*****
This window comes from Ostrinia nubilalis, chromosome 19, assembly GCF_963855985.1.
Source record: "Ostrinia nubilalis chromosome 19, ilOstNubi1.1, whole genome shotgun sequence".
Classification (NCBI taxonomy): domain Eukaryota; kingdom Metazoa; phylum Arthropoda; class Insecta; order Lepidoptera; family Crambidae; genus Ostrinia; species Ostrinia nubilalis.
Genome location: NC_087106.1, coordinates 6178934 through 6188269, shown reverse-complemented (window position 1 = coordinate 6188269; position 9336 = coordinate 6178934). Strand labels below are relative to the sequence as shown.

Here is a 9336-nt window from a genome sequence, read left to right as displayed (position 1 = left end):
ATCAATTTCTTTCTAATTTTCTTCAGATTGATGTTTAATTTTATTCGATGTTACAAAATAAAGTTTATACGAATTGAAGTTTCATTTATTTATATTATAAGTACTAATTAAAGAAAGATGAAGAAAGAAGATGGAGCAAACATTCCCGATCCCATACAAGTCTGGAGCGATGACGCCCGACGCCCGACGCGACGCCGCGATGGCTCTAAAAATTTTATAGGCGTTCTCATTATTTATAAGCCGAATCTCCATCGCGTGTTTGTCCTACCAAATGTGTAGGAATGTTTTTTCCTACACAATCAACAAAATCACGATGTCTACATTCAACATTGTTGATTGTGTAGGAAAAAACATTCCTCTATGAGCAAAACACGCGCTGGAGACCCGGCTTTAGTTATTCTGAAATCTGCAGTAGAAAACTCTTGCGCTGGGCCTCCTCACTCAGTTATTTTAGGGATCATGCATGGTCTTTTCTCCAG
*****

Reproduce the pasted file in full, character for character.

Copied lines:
This window comes from Ostrinia nubilalis, chromosome 19, assembly GCF_963855985.1.
Source record: "Ostrinia nubilalis chromosome 19, ilOstNubi1.1, whole genome shotgun sequence".
Classification (NCBI taxonomy): domain Eukaryota; kingdom Metazoa; phylum Arthropoda; class Insecta; order Lepidoptera; family Crambidae; genus Ostrinia; species Ostrinia nubilalis.
Genome location: NC_087106.1, coordinates 6178934 through 6188269, shown reverse-complemented (window position 1 = coordinate 6188269; position 9336 = coordinate 6178934). Strand labels below are relative to the sequence as shown.

Here is a 9336-nt window from a genome sequence, read left to right as displayed (position 1 = left end):
ATCAATTTCTTTCTAATTTTCTTCAGATTGATGTTTAATTTTATTCGATGTTACAAAATAAAGTTTATACGAATTGAAGTTTCATTTATTTATATTATAAGTACTAATTAAAGAAAGATGAAGAAAGAAGATGGAGCAAACATTCCCGATCCCATACAAGTCTGGAGCGATGACGCCCGACGCCCGACGCGACGCCGCGATGGCTCTAAAAATTTTATAGGCGTTCTCATTATTTATAAGCCGAATCTCCATCGCGTGTTTGTCCTACCAAATGTGTAGGAATGTTTTTTCCTACACAATCAACAAAATCACGATGTCTACATTCAACATTGTTGATTGTGTAGGAAAAAACATTCCTCTATGAGCAAAACACGCGCTGGAGACCCGGCTTTAGTTATTCTGAAATCTGCAGTAGAAAACTCTTGCGCTGGGCCTCCTCACTCAGTTATTTTAGGGATCATGCATGGTCTTTTCTCCAG